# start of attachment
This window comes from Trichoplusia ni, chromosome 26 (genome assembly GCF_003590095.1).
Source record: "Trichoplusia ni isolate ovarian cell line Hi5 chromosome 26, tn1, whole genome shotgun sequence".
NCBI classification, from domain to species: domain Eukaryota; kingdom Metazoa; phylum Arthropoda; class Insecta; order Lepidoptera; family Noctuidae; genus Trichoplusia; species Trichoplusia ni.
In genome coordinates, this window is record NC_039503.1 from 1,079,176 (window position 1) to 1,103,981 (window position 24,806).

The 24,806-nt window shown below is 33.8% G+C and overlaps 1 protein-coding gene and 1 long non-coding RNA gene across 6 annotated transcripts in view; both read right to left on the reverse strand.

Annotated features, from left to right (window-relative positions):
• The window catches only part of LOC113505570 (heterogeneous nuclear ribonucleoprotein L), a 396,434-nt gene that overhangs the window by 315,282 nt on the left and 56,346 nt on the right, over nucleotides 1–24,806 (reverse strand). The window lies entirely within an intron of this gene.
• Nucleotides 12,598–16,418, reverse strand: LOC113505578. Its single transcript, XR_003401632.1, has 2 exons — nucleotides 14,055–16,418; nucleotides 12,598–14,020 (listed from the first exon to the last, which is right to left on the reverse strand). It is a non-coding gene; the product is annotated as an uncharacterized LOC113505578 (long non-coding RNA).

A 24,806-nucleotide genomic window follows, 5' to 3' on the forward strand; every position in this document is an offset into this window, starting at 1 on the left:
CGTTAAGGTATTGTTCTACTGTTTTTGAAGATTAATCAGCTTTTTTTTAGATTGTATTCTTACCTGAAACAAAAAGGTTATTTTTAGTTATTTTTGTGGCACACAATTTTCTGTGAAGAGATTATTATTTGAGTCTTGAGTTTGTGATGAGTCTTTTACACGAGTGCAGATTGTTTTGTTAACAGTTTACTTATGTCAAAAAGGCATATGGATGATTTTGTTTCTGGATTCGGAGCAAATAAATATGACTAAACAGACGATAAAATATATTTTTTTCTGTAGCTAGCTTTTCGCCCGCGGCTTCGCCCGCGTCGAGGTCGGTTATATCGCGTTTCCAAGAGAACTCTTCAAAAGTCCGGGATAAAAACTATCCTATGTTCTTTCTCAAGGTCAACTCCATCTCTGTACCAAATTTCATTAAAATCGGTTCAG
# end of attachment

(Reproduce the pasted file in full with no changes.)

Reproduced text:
This window comes from Trichoplusia ni, chromosome 26 (genome assembly GCF_003590095.1).
Source record: "Trichoplusia ni isolate ovarian cell line Hi5 chromosome 26, tn1, whole genome shotgun sequence".
NCBI classification, from domain to species: domain Eukaryota; kingdom Metazoa; phylum Arthropoda; class Insecta; order Lepidoptera; family Noctuidae; genus Trichoplusia; species Trichoplusia ni.
In genome coordinates, this window is record NC_039503.1 from 1,079,176 (window position 1) to 1,103,981 (window position 24,806).

The 24,806-nt window shown below is 33.8% G+C and overlaps 1 protein-coding gene and 1 long non-coding RNA gene across 6 annotated transcripts in view; both read right to left on the reverse strand.

Annotated features, from left to right (window-relative positions):
• The window catches only part of LOC113505570 (heterogeneous nuclear ribonucleoprotein L), a 396,434-nt gene that overhangs the window by 315,282 nt on the left and 56,346 nt on the right, over nucleotides 1–24,806 (reverse strand). The window lies entirely within an intron of this gene.
• Nucleotides 12,598–16,418, reverse strand: LOC113505578. Its single transcript, XR_003401632.1, has 2 exons — nucleotides 14,055–16,418; nucleotides 12,598–14,020 (listed from the first exon to the last, which is right to left on the reverse strand). It is a non-coding gene; the product is annotated as an uncharacterized LOC113505578 (long non-coding RNA).

A 24,806-nucleotide genomic window follows, 5' to 3' on the forward strand; every position in this document is an offset into this window, starting at 1 on the left:
CGTTAAGGTATTGTTCTACTGTTTTTGAAGATTAATCAGCTTTTTTTTAGATTGTATTCTTACCTGAAACAAAAAGGTTATTTTTAGTTATTTTTGTGGCACACAATTTTCTGTGAAGAGATTATTATTTGAGTCTTGAGTTTGTGATGAGTCTTTTACACGAGTGCAGATTGTTTTGTTAACAGTTTACTTATGTCAAAAAGGCATATGGATGATTTTGTTTCTGGATTCGGAGCAAATAAATATGACTAAACAGACGATAAAATATATTTTTTTCTGTAGCTAGCTTTTCGCCCGCGGCTTCGCCCGCGTCGAGGTCGGTTATATCGCGTTTCCAAGAGAACTCTTCAAAAGTCCGGGATAAAAACTATCCTATGTTCTTTCTCAAGGTCAACTCCATCTCTGTACCAAATTTCATTAAAATCGGTTCAG